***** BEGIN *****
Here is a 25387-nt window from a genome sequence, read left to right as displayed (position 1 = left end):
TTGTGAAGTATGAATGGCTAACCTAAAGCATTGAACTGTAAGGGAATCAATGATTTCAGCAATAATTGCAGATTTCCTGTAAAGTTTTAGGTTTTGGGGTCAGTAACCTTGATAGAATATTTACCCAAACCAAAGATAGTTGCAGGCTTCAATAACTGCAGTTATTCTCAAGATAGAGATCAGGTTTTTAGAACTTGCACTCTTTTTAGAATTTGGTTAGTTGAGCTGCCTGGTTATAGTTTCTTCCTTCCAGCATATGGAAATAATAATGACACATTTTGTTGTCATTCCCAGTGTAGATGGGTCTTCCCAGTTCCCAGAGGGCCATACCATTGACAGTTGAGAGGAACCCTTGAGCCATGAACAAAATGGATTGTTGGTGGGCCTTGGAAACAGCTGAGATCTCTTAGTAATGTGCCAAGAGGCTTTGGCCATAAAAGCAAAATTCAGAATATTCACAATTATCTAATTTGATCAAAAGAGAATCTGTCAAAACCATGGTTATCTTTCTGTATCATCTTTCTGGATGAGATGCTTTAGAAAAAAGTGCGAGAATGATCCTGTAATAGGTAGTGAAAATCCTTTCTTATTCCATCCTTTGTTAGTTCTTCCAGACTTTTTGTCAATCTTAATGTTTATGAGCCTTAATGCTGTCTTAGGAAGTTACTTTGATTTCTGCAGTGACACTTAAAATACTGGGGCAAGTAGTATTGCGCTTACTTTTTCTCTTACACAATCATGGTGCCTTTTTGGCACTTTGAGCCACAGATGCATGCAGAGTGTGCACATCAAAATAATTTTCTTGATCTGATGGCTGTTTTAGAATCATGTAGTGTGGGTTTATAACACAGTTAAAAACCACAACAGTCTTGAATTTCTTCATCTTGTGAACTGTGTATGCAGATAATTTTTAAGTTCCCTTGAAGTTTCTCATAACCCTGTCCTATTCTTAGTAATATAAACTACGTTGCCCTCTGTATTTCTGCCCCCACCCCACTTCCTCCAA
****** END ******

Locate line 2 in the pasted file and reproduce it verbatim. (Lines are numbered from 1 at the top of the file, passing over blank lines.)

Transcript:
TTGTGAAGTATGAATGGCTAACCTAAAGCATTGAACTGTAAGGGAATCAATGATTTCAGCAATAATTGCAGATTTCCTGTAAAGTTTTAGGTTTTGGGGTCAGTAACCTTGATAGAATATTTACCCAAACCAAAGATAGTTGCAGGCTTCAATAACTGCAGTTATTCTCAAGATAGAGATCAGGTTTTTAGAACTTGCACTCTTTTTAGAATTTGGTTAGTTGAGCTGCCTGGTTATAGTTTCTTCCTTCCAGCATATGGAAATAATAATGACACATTTTGTTGTCATTCCCAGTGTAGATGGGTCTTCCCAGTTCCCAGAGGGCCATACCATTGACAGTTGAGAGGAACCCTTGAGCCATGAACAAAATGGATTGTTGGTGGGCCTTGGAAACAGCTGAGATCTCTTAGTAATGTGCCAAGAGGCTTTGGCCATAAAAGCAAAATTCAGAATATTCACAATTATCTAATTTGATCAAAAGAGAATCTGTCAAAACCATGGTTATCTTTCTGTATCATCTTTCTGGATGAGATGCTTTAGAAAAAAGTGCGAGAATGATCCTGTAATAGGTAGTGAAAATCCTTTCTTATTCCATCCTTTGTTAGTTCTTCCAGACTTTTTGTCAATCTTAATGTTTATGAGCCTTAATGCTGTCTTAGGAAGTTACTTTGATTTCTGCAGTGACACTTAAAATACTGGGGCAAGTAGTATTGCGCTTACTTTTTCTCTTACACAATCATGGTGCCTTTTTGGCACTTTGAGCCACAGATGCATGCAGAGTGTGCACATCAAAATAATTTTCTTGATCTGATGGCTGTTTTAGAATCATGTAGTGTGGGTTTATAACACAGTTAAAAACCACAACAGTCTTGAATTTCTTCATCTTGTGAACTGTGTATGCAGATAATTTTTAAGTTCCCTTGAAGTTTCTCATAACCCTGTCCTATTCTTAGTAATATAAACTACGTTGCCCTCTGTATTTCTGCCCCCACCCCACTTCCTCCAA